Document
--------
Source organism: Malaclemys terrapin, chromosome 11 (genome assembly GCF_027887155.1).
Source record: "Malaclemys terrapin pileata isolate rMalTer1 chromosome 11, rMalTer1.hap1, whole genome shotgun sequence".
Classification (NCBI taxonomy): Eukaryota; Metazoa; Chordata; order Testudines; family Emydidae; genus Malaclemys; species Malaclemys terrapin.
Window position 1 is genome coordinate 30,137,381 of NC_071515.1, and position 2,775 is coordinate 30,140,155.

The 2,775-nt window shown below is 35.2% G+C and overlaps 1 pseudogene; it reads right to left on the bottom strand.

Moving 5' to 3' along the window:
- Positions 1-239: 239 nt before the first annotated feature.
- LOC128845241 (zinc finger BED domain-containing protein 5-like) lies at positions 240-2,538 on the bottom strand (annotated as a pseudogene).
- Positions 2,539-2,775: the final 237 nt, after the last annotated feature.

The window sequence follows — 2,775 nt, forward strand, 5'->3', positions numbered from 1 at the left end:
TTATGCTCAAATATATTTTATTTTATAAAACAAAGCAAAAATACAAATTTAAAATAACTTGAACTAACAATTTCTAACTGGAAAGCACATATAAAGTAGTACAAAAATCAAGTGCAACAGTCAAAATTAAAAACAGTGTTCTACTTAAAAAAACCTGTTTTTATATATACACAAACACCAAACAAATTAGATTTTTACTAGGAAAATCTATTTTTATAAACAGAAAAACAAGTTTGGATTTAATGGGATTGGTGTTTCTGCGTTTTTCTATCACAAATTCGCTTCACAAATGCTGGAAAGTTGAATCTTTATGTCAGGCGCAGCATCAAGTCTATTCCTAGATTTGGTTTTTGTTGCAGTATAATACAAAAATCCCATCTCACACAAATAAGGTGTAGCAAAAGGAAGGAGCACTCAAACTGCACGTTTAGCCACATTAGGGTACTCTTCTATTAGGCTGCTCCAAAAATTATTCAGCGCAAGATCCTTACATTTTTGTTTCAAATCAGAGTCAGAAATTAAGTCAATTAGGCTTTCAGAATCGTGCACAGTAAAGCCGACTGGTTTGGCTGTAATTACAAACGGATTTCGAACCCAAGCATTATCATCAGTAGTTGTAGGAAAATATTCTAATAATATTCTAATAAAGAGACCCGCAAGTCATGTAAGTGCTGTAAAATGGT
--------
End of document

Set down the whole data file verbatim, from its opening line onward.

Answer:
Source organism: Malaclemys terrapin, chromosome 11 (genome assembly GCF_027887155.1).
Source record: "Malaclemys terrapin pileata isolate rMalTer1 chromosome 11, rMalTer1.hap1, whole genome shotgun sequence".
Classification (NCBI taxonomy): Eukaryota; Metazoa; Chordata; order Testudines; family Emydidae; genus Malaclemys; species Malaclemys terrapin.
Window position 1 is genome coordinate 30,137,381 of NC_071515.1, and position 2,775 is coordinate 30,140,155.

The 2,775-nt window shown below is 35.2% G+C and overlaps 1 pseudogene; it reads right to left on the bottom strand.

Moving 5' to 3' along the window:
- Positions 1-239: 239 nt before the first annotated feature.
- LOC128845241 (zinc finger BED domain-containing protein 5-like) lies at positions 240-2,538 on the bottom strand (annotated as a pseudogene).
- Positions 2,539-2,775: the final 237 nt, after the last annotated feature.

The window sequence follows — 2,775 nt, forward strand, 5'->3', positions numbered from 1 at the left end:
TTATGCTCAAATATATTTTATTTTATAAAACAAAGCAAAAATACAAATTTAAAATAACTTGAACTAACAATTTCTAACTGGAAAGCACATATAAAGTAGTACAAAAATCAAGTGCAACAGTCAAAATTAAAAACAGTGTTCTACTTAAAAAAACCTGTTTTTATATATACACAAACACCAAACAAATTAGATTTTTACTAGGAAAATCTATTTTTATAAACAGAAAAACAAGTTTGGATTTAATGGGATTGGTGTTTCTGCGTTTTTCTATCACAAATTCGCTTCACAAATGCTGGAAAGTTGAATCTTTATGTCAGGCGCAGCATCAAGTCTATTCCTAGATTTGGTTTTTGTTGCAGTATAATACAAAAATCCCATCTCACACAAATAAGGTGTAGCAAAAGGAAGGAGCACTCAAACTGCACGTTTAGCCACATTAGGGTACTCTTCTATTAGGCTGCTCCAAAAATTATTCAGCGCAAGATCCTTACATTTTTGTTTCAAATCAGAGTCAGAAATTAAGTCAATTAGGCTTTCAGAATCGTGCACAGTAAAGCCGACTGGTTTGGCTGTAATTACAAACGGATTTCGAACCCAAGCATTATCATCAGTAGTTGTAGGAAAATATTCTAATAATATTCTAATAAAGAGACCCGCAAGTCATGTAAGTGCTGTAAAATGGT